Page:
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Country: United States
City: Reynoldsville, Pa.
Issues of this title available in Elephind: 954
Items (articles and/or pages) from this title available in Elephind: 7,733
Earliest Date: 11 May 1892
Latest Date: 28 December 1910
Although it existed in an era of often rabidly political rural newspapers, in its first issue, on May 11, 1892, the Reynoldsville Star announced that it was “not published in the interest of any corporation, sect, or party.” Editor Clarence A. Stephenson promised that the Star would serve Reynoldsville and Jefferson County, Pennsylvania, and that he would “strive to present to our readers a clean, practical, moral, wide-awake newspaper” in eight pages every Wednesday. Stephenson launched his enterprise in direct competition with the only other newspaper in Reynoldsville (population 2,789) at the time: the Volunteer, founded in 1874.
Jefferson County had been established in 1804, one of five new counties formed from the vast Lycoming County wilderness. It was sparsely settled until Brookville, the county seat, was laid out in 1830. Reynoldsville was originally known as Winslow Township and assumed its current name in 1850 when the Post Office Department officially approved Thomas Reynolds as the postmaster and authorized the new post office named after him.
Though originally remote and under populated, the region around Reynoldsville was prosperous by the late 19th century, with a thriving lumber industry and related businesses such as a tannery, sawmills, and a pick works. Trees cut down near Reynoldsville would be floated down several creeks to the Allegheny River and end up in Pittsburgh. Located in the center of the county’s coal region, Reynoldsville and environs had several mines as early as 1847, and the Big Soldier Run Mine (opened in 1889) was at one time the most productive bituminous coal mine in the world. Two railroad companies served Reynoldsville, conveying coal to its markets.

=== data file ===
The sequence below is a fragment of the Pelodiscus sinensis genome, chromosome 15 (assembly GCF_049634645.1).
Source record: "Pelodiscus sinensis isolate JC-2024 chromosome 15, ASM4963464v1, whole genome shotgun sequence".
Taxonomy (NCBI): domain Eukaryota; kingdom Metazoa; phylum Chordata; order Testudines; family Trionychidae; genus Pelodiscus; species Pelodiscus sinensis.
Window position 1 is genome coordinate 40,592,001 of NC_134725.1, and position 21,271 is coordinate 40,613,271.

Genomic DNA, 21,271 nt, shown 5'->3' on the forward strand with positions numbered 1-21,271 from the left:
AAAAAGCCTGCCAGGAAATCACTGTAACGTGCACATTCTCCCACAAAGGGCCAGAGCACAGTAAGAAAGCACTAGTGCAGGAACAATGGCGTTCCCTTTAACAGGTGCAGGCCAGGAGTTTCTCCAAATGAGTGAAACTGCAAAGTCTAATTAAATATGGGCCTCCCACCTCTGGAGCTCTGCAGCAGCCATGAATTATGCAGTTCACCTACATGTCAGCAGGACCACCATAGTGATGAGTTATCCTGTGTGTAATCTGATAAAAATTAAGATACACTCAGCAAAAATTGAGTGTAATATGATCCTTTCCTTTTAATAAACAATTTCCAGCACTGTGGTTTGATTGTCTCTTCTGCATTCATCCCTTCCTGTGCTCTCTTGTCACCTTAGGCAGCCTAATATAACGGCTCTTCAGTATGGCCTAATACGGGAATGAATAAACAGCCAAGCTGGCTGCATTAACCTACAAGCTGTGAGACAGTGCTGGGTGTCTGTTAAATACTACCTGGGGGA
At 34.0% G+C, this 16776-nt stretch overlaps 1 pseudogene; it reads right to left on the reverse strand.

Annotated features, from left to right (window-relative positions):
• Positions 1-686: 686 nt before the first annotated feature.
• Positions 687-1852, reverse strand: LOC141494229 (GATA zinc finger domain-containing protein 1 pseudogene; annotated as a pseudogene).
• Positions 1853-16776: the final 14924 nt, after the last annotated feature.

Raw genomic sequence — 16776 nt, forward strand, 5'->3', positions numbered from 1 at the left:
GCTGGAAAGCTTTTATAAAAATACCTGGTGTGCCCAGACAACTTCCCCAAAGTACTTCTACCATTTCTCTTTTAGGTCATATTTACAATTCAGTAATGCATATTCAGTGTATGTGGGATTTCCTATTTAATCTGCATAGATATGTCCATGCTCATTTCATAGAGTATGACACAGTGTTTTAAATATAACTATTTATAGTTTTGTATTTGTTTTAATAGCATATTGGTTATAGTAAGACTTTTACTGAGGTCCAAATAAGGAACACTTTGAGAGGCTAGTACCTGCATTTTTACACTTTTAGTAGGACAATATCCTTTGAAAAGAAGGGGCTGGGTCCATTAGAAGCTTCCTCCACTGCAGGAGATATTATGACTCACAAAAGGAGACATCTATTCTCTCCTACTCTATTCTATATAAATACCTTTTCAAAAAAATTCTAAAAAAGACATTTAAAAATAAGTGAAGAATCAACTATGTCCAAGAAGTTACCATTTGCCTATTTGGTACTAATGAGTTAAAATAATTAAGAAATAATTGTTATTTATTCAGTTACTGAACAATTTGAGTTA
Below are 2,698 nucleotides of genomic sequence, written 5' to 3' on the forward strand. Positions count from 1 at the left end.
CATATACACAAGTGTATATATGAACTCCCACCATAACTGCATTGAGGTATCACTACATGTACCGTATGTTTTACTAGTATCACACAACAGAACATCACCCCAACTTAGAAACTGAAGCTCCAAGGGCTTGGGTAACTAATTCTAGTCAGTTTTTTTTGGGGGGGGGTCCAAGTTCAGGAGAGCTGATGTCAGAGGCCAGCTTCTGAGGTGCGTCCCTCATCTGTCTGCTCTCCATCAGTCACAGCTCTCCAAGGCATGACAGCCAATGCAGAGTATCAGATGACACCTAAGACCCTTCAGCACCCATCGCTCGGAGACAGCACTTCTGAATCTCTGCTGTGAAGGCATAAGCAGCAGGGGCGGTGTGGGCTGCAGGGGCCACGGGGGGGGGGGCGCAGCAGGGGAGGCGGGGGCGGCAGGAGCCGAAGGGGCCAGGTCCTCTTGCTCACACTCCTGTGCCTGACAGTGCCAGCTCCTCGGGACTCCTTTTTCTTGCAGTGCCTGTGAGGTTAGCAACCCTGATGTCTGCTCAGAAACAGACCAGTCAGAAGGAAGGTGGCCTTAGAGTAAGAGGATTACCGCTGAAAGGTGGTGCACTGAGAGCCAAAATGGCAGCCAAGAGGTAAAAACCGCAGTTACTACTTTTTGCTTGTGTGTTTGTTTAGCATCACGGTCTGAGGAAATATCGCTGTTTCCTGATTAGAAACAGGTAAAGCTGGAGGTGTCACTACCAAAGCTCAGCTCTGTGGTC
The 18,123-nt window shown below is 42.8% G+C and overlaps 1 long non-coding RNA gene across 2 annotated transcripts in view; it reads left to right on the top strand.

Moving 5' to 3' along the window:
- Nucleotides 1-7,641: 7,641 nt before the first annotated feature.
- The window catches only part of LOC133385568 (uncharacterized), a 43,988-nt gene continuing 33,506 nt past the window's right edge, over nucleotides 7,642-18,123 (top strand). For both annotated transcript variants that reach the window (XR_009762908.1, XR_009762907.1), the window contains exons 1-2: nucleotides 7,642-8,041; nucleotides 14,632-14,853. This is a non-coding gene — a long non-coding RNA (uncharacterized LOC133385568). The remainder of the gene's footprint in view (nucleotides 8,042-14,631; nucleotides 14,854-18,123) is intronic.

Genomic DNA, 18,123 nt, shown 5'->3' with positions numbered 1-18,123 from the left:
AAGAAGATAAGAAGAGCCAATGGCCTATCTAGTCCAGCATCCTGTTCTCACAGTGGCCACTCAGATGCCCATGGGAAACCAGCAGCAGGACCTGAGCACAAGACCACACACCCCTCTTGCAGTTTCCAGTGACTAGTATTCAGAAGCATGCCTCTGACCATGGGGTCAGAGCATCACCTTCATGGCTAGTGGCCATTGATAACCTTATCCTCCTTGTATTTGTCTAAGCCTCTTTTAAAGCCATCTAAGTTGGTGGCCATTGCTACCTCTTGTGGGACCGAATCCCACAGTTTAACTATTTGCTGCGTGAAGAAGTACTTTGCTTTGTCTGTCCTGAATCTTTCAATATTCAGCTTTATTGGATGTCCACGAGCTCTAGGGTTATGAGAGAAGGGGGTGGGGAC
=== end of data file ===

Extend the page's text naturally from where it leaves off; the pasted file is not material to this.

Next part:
Considering all the local industry, it was not surprising that in its inaugural issue the Star also promised to “treat all with fairness, and be especially friendly towards the laboring class.” Many rural newspapers at the time were supplying readers with an abundance of ready-to-print material supplied by syndicated news services, but the Star provided not only fiction, recipes, and reprinted news from other papers but also offered extensive coverage of local commercial and personal news and events.
Stephenson died unexpectedly after surgery in July 1910, at age 52, and Charles S. Lord, an employee of the Star for the preceding 13 years, assumed ownership the following month. Lord was only 28 when he took over the Star and remained in control for the next 36 years, during which time the newspaper became Republican in its political views. In 1946 Lord sold the Star to Bill G. Wescoat, who was owner-publisher until 1974, when the newspaper was acquired by the Indiana (Pa.) Printing and Publishing Co.
In his 1943 History of Northwestern Pennsylvania, Joseph Riesenman congratulated the Star on reaching its fiftieth birthday on May 11, 1942. He noted two things about the newspaper that were “worthy of thoughtful consideration”: namely, that Charles Lord was identified with it for more than four decades and “that [the Star] must have served the community well to have survived one of the most difficult half centuries in the affairs of our country and Reynoldsville.”
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